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English timber frame house production
Riding an oak boom
Specialist timber processor Wealden Oaks, Edenbridge, Kent has enjoyed the building boom of the past decade to the extent of 3,000% growth supplying oak components for builders of timber frame houses in Kent.
The company saws and converts oak logs into 4500m3 of finished oak beams, trusses, joist, studs, soul-plates, posts, rafters and braces per year –– mostly for Crown Oak Builders which shares their yard. Wealden Oak also sells kiln and air dried oak for joinery and furniture making as well as oak flooring, skirting board, architrave and door linings.
Mike Askew, Wealden Oak founder also runs a subsidiary, Woodland Plus which carries out tree work, makes chestnut fencing, manages woodlands and undertakes tree planting schemes, planting up to 300,000 trees a year for partly for the National Trust, private enterprises and councils. But timber houses account for 80% of his activities and 80% of income.
The operation is efficient and delivers accurate oak components to the builders. Key to this is the sawing of the oak in a set-up which is centred on a thin blade band sawmill.
According to Mike Askew, this Wood-Mizer sawmill offers low wastage and maximum yield from round timber due to the narrow blade technology, a resawing capability, accurate cutting, the ability to cut angles, ease of maintenance and set-up, parts and service back-up from Wood-Mizer UK and good blade life with sharpening carried out in-house using a blade maintainence kit supplied by Wood-Mizer.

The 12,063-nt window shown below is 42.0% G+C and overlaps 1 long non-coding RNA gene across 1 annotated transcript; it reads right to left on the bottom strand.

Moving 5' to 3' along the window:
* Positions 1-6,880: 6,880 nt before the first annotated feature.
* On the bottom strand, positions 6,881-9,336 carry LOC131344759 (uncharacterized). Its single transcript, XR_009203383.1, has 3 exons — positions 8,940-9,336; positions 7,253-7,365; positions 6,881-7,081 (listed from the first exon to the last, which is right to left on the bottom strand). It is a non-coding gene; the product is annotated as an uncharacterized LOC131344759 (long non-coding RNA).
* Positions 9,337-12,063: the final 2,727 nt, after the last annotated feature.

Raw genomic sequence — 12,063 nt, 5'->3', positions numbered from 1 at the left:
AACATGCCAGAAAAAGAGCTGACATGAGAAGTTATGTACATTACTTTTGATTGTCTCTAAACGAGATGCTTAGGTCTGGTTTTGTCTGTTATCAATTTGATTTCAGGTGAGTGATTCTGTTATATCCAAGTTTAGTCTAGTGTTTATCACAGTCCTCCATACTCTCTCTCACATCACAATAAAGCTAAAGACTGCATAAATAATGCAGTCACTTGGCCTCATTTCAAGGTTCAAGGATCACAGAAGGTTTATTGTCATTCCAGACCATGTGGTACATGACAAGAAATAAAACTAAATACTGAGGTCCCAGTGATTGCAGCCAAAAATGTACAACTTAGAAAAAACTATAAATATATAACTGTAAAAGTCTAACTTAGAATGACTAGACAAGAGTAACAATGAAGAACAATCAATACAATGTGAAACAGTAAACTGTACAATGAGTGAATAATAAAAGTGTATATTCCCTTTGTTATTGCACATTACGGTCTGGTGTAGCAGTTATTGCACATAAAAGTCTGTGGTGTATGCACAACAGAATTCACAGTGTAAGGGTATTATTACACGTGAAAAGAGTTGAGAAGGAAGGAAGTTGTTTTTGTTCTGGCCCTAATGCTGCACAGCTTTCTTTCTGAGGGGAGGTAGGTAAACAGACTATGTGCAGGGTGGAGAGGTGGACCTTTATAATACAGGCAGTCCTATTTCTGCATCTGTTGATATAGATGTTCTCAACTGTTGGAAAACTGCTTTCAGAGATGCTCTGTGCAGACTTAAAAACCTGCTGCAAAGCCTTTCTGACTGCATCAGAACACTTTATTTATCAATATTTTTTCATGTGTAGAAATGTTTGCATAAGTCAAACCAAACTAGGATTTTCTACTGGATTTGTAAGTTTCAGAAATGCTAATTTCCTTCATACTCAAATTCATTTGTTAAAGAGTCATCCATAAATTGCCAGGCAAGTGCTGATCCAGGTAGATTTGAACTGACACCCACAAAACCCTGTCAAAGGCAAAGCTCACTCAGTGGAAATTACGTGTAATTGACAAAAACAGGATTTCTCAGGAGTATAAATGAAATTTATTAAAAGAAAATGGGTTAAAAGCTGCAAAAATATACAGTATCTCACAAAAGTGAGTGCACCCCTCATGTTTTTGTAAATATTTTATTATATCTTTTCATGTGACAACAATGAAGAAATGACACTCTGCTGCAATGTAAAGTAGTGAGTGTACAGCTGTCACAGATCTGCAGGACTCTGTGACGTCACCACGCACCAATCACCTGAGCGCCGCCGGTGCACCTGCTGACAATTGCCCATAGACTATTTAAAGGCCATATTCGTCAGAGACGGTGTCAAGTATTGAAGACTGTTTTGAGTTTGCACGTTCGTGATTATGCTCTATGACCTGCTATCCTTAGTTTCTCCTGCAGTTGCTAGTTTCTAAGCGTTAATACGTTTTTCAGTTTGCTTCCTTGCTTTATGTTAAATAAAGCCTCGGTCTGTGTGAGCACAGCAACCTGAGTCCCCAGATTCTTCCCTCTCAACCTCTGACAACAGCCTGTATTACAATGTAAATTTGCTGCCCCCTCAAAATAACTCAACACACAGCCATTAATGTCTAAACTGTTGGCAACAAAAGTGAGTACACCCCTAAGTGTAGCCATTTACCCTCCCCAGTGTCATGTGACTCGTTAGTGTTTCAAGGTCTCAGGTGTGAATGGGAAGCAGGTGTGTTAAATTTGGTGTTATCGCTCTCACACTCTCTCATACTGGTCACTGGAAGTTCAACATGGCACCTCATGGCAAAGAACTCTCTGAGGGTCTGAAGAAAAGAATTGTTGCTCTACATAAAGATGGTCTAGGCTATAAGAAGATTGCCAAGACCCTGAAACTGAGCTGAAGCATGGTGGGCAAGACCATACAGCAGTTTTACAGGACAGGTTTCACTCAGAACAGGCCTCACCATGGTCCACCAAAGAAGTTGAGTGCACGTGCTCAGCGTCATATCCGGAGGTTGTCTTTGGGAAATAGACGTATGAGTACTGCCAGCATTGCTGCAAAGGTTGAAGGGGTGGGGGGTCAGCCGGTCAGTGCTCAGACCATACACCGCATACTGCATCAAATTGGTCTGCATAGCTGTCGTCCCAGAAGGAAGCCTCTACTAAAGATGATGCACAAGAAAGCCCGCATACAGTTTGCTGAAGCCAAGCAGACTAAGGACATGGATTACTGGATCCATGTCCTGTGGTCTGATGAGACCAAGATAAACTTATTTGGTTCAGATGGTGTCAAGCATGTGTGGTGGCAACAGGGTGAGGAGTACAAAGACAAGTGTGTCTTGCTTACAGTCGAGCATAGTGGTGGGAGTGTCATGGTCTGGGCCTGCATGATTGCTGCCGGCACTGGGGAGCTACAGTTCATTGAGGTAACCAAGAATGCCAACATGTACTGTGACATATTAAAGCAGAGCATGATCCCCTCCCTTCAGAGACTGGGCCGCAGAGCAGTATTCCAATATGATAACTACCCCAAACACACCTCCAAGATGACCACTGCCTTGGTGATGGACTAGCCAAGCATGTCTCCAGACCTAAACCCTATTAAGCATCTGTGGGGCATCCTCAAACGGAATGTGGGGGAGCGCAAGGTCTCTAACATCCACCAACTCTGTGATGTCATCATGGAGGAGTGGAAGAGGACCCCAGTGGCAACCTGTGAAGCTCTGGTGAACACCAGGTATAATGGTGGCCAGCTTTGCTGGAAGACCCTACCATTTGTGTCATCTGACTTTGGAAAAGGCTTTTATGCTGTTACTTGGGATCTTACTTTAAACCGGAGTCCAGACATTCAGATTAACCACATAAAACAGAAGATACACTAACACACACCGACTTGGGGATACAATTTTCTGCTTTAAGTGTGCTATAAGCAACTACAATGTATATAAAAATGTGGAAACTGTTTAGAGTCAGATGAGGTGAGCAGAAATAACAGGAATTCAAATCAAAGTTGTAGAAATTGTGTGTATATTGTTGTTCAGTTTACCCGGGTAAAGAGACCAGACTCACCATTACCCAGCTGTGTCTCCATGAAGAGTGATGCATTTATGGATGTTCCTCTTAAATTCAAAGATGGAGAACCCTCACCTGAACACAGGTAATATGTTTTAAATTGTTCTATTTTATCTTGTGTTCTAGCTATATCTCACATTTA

Crown Oak Builders chief Simon Hendrikson says the standard of the timber supplied to him by Wealden Oaks is is consistently of high quality with an excellent finish.
The four-years-old model LT40 HD is the latest in a line of Wood-Mizers used by Mike Askew who actually bought the first one to reach Britain just before the 1987 hurricane when he managed the Richardson Trust, which operated as a charity running local woodlands and processing the timber into fencing and other materials for use within the trust and for sale to local businesses. He sawed timber from the Trust woods with it and soon acquired a second Wood-Mizer. Two were needed to cope with the storm-fall.
The relatively new version gives him advantages of easier operation, the ability to ‘carve’-saw, enhanced height adjustment and sheer power while sawing oak which he acquires from all over the country where oak is being felled. The logs are bought to order when a new building is on the books, keeping the whole process in his own hands.
Although he mostly sawed oak he cut and kilned many species before concentrating on oak, which now accounts for 95% of the timber he buys.
He started his business the following year in the yard he and the builder share. They rented it until 2000 when they jointly bought it.
The building boom has greatly benefited them both, with Mike Askew selling ?3,000-worth of oak a day and expanding from 35,000 Euros p.a. ten years ago to almost ?1m now.
Brian Hind, UK
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